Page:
Woody (Tom Hanks), a good-hearted cowboy doll who belongs to a young boy named Andy (John Morris), sees his position as Andy’s favorite toy jeopardized when his parents buy him a Buzz Lightyear (Tim Allen) action figure. Even worse, the arrogant Buzz thinks he’s a real spaceman on a mission to return to his home planet. When Andy’s family moves to a new house, Woody and Buzz must escape the clutches of maladjusted neighbor Sid Phillips (Erik von Detten) and reunite with their boy.
When you were a kid, there was probably nothing better in the whole entire world than playing with your favorite toy. It was one of the most magical feelings in the universe as a child. Maybe you’re having a bad day or maybe you’re just bored and want to do something to pass the time – playing with your favorite toy was never a bad idea.
Growing up, I played with a ton of toys whether it was action figures, cars, and trucks such as Hot Wheels sets, LEGO sets, and more. I frequently asked for toys for Christmas presents when I was a child, and whenever I got one, I was over the moon. I played with the new toys I got for months on end and never grew tired of them.
To put it simply – the joy you get as a child from playing with your favorite toys is extremely difficult to put into words. It seems the folks over at Pixar felt the same way because they made an entire movie about the joys of playing with your toys and the various misadventures these fictional toys get up to in John Lasseter’s 1995 animated classic Toy Story.
Pixar has been well-known for making movies that are filled with a ton of joy but also plenty of emotion that will make even the toughest of adults get choked up during certain scenes. Surprisingly enough, this first initial Toy Story film doesn’t go too far into the emotional section, despite the later installments fully committing to that. But just because this movie doesn’t have any serious emotional beats doesn’t make it anything less than a masterpiece.
The voices of Woody, Buzz Lightyear, Mr. Potato Head, and company are some of the most recognizable voices in animated movie history. Tom Hanks, Tim Allen, and Don Rickles deliver remarkable voice performances that, in my opinion, simply cannot be replaced. These actors’ voices are iconic for these characters and were partly responsible for creating such a great childhood for so many kids.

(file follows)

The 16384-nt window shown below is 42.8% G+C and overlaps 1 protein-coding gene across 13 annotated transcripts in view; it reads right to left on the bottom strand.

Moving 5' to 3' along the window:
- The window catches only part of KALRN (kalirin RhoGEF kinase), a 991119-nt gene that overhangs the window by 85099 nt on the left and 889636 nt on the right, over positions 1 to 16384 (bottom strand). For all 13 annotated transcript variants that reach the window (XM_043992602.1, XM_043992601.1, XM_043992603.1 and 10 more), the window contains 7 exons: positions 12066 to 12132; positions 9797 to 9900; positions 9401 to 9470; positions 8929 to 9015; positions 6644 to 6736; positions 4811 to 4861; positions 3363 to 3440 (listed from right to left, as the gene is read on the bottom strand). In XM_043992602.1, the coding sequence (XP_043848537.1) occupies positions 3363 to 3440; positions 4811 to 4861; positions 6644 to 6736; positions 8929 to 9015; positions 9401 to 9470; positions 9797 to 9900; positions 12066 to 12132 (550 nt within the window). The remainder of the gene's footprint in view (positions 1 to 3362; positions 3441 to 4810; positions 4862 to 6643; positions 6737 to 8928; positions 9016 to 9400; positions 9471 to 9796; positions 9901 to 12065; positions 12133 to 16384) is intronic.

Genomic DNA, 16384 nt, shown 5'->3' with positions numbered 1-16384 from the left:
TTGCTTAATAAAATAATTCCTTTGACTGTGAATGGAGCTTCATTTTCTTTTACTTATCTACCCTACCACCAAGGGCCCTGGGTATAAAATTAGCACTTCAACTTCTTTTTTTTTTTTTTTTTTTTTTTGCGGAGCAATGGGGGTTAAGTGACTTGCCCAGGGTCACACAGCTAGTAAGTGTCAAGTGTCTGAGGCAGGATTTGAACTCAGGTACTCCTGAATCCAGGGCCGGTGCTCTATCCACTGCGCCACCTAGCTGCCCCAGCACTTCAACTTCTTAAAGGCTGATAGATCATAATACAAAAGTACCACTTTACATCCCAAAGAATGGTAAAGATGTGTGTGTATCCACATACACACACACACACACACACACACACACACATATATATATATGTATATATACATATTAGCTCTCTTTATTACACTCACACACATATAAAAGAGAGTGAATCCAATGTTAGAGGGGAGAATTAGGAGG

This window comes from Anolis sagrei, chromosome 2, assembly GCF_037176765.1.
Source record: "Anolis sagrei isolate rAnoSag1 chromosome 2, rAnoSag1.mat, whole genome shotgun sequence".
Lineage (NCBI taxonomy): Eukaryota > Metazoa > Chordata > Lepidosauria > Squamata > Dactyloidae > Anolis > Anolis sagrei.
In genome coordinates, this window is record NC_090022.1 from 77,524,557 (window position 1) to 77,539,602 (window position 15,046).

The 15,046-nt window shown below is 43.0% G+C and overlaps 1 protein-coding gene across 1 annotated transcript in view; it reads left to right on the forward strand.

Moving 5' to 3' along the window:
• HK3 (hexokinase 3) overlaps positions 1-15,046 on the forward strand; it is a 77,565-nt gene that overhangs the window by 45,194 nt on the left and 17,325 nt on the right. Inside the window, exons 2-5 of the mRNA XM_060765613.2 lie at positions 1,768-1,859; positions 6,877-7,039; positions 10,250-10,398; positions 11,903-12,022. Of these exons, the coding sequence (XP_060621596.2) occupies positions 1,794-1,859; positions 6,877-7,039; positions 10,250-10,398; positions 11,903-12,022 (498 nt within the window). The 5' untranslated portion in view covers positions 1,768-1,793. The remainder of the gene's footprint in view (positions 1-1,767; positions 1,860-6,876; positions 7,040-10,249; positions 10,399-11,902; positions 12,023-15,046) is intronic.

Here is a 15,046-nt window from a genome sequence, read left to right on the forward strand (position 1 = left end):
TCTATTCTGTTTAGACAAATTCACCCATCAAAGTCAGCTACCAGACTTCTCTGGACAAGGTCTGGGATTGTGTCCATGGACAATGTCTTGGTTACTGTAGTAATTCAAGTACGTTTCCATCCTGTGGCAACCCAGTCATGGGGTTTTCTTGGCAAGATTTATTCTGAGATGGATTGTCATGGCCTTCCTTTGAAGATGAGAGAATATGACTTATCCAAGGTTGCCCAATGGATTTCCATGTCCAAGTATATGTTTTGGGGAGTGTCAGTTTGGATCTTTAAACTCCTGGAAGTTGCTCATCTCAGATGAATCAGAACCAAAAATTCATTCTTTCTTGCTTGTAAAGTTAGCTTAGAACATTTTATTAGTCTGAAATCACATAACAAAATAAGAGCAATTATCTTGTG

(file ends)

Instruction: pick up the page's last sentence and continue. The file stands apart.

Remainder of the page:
And really, those characters, in general, are some of the most recognizable in pop culture. Woody would have to be my personal favorite, but I love the things they did with Buzz Lightyear the most. When he makes his first appearance in Toy Story, he genuinely thinks that he is an actual space ranger sent from space to protect planet Earth. The reaction from the toys, Woody, in particular, is absolutely hysterical. Despite Woody making numerous attempts at trying to convince Buzz that he is just a toy, it never works. The dynamic between all of these characters is pure dynamite.
Plus, the animation on display is truly stunning, especially for a 1995 movie. Every time I watch the Toy Story movies, it boggles my mind to sit back and think about the fact that a team of extremely hard-working people actually have to spend hundreds of hours working on just a scene or two, let alone an entire feature film. Simply put, Pixar isn’t known as one of the greatest animation studios of all-time for no reason.
With its hilarious script, funny characters, great voice acting, and excellent animation, Toy Story will forever remain an animated classic.
Overall Grade: A+
MPAA Rating: G
Directed by: John Lasseter
Distributed by: Buena Vista Pictures
Release Date: November 22, 1995
Running Time: 81 minutes